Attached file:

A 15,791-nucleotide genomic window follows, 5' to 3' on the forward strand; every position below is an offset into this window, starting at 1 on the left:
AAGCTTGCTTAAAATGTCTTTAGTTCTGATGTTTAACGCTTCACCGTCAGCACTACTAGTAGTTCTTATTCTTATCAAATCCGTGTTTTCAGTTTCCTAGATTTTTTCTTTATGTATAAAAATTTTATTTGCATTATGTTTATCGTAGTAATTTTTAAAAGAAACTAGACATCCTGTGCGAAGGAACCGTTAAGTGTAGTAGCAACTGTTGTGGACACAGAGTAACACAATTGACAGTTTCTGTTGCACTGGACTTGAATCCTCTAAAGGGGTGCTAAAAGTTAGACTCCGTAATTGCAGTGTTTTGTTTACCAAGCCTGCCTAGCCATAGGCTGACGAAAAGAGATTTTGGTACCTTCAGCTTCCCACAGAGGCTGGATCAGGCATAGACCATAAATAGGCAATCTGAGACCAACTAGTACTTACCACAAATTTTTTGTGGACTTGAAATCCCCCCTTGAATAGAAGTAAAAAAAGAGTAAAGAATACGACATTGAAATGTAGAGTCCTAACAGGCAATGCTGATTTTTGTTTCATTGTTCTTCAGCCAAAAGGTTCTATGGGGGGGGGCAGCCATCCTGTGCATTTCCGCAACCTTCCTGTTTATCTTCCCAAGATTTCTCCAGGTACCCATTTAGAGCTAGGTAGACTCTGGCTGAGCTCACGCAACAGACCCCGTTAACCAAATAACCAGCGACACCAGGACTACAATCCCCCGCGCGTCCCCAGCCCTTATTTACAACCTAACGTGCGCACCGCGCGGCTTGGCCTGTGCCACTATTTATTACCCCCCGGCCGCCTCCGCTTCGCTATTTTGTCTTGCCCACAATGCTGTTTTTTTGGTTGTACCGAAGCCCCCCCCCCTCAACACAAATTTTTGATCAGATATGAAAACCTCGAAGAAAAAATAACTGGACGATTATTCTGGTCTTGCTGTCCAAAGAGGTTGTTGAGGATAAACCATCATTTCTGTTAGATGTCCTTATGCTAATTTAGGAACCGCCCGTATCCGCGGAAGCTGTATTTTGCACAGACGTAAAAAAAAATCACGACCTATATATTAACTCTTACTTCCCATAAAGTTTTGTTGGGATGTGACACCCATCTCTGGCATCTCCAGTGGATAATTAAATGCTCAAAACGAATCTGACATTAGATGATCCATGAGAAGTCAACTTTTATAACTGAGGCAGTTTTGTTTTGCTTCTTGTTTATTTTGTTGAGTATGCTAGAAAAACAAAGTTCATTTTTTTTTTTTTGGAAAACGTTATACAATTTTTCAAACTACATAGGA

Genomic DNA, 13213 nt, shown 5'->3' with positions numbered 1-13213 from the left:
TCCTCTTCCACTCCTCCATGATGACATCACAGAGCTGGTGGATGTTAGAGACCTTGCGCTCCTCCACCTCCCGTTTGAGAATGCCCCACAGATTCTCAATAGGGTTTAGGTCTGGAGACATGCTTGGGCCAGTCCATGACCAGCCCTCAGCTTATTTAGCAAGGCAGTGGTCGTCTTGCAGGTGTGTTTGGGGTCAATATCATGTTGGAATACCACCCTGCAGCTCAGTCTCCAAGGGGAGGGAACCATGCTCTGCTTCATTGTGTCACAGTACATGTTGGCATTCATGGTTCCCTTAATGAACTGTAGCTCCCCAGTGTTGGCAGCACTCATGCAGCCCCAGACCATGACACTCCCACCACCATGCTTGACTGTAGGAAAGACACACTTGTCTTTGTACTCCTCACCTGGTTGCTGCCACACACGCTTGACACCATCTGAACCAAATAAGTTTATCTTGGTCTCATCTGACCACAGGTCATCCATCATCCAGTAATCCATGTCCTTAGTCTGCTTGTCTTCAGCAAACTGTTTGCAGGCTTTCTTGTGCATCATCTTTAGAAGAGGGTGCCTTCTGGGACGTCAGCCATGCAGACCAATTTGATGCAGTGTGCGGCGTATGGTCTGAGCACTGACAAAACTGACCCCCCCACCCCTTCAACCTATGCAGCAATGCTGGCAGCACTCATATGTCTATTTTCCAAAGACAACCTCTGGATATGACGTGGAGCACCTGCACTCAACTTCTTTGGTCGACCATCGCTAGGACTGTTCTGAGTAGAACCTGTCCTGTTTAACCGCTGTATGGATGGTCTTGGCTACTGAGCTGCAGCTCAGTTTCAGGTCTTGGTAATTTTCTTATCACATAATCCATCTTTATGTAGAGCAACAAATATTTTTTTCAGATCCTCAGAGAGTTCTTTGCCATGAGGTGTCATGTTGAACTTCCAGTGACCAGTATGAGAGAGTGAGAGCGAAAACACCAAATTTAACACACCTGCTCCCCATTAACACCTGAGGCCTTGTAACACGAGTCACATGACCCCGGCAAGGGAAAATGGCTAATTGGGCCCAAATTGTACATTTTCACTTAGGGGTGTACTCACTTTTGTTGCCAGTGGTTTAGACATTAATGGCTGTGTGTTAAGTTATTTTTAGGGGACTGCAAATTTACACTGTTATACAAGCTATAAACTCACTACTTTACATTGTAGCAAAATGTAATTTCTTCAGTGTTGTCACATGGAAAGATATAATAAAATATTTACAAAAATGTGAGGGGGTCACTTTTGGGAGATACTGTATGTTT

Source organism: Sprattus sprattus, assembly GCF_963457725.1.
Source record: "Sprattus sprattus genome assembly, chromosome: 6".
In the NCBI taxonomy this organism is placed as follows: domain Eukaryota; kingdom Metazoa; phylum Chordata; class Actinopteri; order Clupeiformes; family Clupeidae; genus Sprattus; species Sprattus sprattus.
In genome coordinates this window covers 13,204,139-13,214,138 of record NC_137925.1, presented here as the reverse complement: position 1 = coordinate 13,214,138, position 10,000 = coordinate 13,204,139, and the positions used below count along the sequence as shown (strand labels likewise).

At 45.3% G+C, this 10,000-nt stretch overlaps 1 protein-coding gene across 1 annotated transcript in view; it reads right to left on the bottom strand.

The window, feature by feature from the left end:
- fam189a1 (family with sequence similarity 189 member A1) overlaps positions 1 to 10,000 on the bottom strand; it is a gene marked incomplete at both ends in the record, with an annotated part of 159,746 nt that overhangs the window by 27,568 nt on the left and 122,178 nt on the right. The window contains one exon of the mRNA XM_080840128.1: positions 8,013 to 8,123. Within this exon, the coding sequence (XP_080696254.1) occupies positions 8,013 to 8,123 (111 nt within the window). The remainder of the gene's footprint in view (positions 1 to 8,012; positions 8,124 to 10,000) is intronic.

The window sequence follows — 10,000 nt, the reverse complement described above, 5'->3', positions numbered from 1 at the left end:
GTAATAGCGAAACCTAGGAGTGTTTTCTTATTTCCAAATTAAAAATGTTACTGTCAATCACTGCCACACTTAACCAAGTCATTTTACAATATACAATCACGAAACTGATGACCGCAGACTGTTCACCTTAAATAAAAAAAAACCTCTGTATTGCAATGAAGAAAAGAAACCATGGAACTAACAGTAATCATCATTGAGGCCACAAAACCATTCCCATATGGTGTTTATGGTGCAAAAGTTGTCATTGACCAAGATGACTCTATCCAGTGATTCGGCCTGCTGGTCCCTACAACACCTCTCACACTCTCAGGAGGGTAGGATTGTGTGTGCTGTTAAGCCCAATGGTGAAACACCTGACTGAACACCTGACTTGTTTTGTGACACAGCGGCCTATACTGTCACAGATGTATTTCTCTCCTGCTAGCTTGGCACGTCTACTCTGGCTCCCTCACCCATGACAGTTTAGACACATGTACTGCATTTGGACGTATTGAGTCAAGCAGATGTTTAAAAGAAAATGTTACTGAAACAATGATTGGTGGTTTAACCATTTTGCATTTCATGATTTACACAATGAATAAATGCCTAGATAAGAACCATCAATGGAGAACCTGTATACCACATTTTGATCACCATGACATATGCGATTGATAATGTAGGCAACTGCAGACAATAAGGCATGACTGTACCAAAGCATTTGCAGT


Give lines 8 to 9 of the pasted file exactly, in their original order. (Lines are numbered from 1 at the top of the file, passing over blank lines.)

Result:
In genome coordinates this window covers 13,204,139-13,214,138 of record NC_137925.1, presented here as the reverse complement: position 1 = coordinate 13,214,138, position 10,000 = coordinate 13,204,139, and the positions used below count along the sequence as shown (strand labels likewise).

At 45.3% G+C, this 10,000-nt stretch overlaps 1 protein-coding gene across 1 annotated transcript in view; it reads right to left on the bottom strand.